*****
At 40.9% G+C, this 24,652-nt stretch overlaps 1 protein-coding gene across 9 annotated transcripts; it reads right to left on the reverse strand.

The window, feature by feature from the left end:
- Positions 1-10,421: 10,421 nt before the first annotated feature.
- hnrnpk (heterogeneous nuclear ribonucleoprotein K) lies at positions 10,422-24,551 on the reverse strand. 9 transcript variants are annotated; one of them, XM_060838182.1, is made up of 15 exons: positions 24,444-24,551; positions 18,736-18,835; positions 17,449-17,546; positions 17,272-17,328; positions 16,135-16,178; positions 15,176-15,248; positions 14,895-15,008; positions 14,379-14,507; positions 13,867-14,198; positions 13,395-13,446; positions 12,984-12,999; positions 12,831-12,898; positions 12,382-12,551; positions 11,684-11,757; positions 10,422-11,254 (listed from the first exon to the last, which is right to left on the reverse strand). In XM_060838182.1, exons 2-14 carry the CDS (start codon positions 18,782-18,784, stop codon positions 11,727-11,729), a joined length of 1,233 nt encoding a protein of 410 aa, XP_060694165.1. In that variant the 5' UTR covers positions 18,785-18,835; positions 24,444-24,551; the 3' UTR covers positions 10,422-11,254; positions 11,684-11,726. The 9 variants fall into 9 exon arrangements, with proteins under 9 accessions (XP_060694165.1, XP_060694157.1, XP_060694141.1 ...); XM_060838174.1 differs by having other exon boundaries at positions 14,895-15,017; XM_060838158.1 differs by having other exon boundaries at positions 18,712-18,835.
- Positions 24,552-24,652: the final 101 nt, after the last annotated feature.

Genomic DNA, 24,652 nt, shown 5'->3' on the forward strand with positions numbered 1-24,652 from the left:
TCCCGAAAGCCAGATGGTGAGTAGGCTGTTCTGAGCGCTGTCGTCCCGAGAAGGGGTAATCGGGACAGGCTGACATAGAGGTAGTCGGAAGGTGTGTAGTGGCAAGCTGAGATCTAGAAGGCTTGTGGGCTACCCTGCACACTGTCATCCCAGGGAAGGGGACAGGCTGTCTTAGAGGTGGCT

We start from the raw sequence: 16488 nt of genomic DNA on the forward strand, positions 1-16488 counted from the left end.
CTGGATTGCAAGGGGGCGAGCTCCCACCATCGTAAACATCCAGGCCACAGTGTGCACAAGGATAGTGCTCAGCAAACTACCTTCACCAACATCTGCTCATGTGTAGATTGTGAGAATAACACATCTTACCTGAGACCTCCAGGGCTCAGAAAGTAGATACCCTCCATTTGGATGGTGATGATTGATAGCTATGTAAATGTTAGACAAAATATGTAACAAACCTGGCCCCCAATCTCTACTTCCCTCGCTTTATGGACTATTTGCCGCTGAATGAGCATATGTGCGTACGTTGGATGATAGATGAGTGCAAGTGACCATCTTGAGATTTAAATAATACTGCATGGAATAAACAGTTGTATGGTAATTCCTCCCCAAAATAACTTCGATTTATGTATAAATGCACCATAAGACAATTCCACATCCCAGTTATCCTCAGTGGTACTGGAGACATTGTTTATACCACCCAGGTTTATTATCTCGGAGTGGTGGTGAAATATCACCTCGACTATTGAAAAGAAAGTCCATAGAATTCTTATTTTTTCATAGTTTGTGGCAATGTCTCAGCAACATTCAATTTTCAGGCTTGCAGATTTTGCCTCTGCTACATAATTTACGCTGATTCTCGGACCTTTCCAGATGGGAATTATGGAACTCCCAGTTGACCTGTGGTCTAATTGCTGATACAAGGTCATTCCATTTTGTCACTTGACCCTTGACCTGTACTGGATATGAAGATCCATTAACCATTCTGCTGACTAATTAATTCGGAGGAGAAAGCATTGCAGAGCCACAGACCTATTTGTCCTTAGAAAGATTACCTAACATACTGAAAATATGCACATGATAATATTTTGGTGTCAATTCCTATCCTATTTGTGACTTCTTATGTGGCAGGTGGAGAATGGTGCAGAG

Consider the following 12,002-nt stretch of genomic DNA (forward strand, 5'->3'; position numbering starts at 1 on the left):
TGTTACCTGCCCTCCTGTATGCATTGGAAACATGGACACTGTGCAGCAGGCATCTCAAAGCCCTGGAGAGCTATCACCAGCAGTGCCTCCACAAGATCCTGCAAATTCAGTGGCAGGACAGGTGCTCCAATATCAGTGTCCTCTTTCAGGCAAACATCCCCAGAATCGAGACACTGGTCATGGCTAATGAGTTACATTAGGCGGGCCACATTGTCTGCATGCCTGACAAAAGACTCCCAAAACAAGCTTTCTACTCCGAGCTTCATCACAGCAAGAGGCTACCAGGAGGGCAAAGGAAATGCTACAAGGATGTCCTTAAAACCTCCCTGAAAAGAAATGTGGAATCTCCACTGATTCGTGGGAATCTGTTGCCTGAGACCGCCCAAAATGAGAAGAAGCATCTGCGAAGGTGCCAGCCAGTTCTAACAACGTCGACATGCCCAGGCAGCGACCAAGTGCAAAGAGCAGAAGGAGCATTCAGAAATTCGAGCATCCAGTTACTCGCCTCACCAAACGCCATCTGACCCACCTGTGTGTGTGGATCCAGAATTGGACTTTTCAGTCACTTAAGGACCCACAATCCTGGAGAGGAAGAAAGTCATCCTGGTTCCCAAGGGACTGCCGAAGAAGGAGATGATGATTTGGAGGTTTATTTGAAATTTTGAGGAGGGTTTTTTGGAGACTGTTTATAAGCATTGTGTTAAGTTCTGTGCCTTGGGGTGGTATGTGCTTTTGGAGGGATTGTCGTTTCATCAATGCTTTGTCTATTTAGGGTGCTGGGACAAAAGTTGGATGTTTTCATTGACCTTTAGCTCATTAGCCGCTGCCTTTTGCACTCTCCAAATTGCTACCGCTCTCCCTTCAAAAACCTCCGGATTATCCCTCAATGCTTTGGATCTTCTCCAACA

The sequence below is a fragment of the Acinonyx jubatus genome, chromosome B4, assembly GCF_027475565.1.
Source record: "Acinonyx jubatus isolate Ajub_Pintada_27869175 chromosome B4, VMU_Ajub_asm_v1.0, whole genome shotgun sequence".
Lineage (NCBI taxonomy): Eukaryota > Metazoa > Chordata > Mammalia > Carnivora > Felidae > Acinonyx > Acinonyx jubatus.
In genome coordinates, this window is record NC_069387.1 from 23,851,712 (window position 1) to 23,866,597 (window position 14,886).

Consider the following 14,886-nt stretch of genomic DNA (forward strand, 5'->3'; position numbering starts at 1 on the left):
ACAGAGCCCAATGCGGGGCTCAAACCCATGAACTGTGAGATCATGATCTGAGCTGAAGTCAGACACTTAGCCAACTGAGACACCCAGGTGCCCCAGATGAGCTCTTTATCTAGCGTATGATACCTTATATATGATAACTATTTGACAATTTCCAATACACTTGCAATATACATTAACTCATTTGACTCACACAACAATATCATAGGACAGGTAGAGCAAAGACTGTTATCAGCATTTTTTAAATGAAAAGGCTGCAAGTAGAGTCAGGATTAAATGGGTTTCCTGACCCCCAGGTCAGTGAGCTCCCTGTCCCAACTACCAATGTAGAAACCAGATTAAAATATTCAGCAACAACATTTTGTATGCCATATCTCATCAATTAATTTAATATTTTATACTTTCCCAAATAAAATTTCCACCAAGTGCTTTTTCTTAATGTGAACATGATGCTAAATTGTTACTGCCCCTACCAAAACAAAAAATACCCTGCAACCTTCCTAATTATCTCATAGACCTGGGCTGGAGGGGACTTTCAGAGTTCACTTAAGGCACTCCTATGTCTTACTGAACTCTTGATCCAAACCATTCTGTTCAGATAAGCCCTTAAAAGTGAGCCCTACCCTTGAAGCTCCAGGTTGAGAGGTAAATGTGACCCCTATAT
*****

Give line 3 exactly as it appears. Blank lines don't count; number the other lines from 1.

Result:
- Positions 1-10,421: 10,421 nt before the first annotated feature.